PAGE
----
MIPIM Special Series – Part Two: Smart Buildings and Smart Cities

The IT revolution started only around three quarters of a century ago, at least if we mark the appearance of the first mechanical computers in the 1940s as the defining juncture point where we stepped on the road to the age of smart technology.
Left to right: Olivier Barry – Vice President – Eurhonet; Nicolas Michelin – Architect – A/NM/A; Henrik Meyer-Hoffmann – Real Estate Expert, Architect – BASF; Thilo Cunz – Senior Manager Asia/Europe – LUWOGE Consult; Geoffrey Palmer– Director – Grontmij (Energy, Planning and Design); David Partridge – Managing Partner – Argent; Bruno Gardner, Managing Director, Low Carbon Workplace

Left to right: Olivier Barry, vice president, Eurhonet; Nicolas Michelin, architect, A/NM/A; Henrik Meyer-Hoffmann, real estate expert, architect, BASF; Thilo Cunz, senior manager Asia/Europe, LUWOGE Consult; Geoffrey Palmer, director, Grontmij (Energy, Planning and Design); David Partridge, managing partner, Argent; Bruno Gardner, managing director, Low Carbon Workplace

Associate editor Balazs Szekely presents a three-part series of reports on worldwide real estate based on presentations at the MIPIM world property market in March.

The IT revolution started only around three quarters of a century ago, at least if we mark the appearance of the first mechanical computers in the 1940s as the defining juncture point where we stepped on the road to the age of smart technology. Therefore, in less than a human lifespan, mankind has made the leap from paper and pencil all the way to the doorstep of artificial intelligence. But what exactly do we call smart? Generally speaking, we use this collective term for everything that gathers data through sensors and processes or filters that information. This is obviously not limited to phones and tablet computers: Today almost everything can be smart, from our washing machines to our cars or even our clothes. Similarly, smart technology has also worked its way into the world of real estate and an increasing number of buildings are joining the so-called ‘Internet of things,’ entirely new projects and older constructions alike. Smart buildings sit at the center of a progressively integrated built environment where individual homes, transportation and entire cities are endowed with this ‘brainpower’.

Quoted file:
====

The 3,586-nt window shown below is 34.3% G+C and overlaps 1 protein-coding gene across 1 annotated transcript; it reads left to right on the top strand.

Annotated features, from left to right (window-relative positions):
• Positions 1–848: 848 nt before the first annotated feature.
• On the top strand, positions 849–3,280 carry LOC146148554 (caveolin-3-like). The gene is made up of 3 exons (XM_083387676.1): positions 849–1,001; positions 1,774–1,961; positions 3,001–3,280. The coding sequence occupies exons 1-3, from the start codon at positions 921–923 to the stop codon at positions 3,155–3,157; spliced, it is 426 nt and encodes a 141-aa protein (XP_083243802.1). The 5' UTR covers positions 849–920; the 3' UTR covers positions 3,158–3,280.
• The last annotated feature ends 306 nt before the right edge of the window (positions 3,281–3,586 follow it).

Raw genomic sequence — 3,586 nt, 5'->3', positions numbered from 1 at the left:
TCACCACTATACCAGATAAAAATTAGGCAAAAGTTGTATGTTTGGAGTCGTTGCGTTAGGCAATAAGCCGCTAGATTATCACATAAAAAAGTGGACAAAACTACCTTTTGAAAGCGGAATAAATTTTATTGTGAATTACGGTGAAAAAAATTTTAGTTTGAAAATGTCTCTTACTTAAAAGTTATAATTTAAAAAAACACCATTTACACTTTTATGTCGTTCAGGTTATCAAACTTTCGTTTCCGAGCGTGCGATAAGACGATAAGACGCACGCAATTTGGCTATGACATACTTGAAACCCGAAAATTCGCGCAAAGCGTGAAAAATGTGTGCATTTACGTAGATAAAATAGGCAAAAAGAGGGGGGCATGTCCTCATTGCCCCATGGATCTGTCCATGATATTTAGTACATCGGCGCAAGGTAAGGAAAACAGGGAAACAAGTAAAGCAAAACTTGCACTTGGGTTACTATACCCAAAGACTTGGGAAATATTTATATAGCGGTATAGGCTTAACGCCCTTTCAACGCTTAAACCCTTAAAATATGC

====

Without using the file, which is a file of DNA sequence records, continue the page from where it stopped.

Smart technology—a journey in itself

Smart technology remains a highly diversified subject even within the confines of its possible application in buildings. The increased asset value, reduced costs and higher comfort levels are just some of the more prominent benefits of the intelligent, real-time use of data and connectivity. The MIPIM workshop dedicated to these innovative buildings was largely focused on the aspect of energy efficiency.

The reason the topic is so diversified is that we are not only talking about a new set of tools and devices that were developed to perform a given number of tasks, but about a completely new approach to building management that is conceptualized around learning and flexibility in order to get better over time and to be able to accommodate new technologies in the future. Bruno Gardner, managing director of the Low Carbon Workplace partnership, was the keynote speaker at the workshop. Gardner summarized the evolution of smart technology in buildings in four main stages:

  • Phase 1: Monitoring—The first stage involves solely data gathering, which can either mean the analysis of the building’s current performance, or the collection of external data such as room temperature, weather, etc.
  • Phase 2: Control—In the second stage a smart building (or any smart object) uses pre-programmed commands to make certain decisions based on the information collected in the previous phase.
  • Phase 3: Optimization—Here, the system takes more control and modifies its rules based on its previous performance in order to improve results. However, these actions are still subordinate to a set of preprogrammed instructions.
  • Phase 4: Autonomy—This is where the products start taking intelligent decisions on their own on how they operate and how they evolve over time—this is already in the realms of artificial intelligence.
The first Passive House-certified BuildTog project in Darmstadt, Germany (image courtesy of BuildTog).

The first Passive House-certified BuildTog project in Darmstadt, Germany (image courtesy of BuildTog).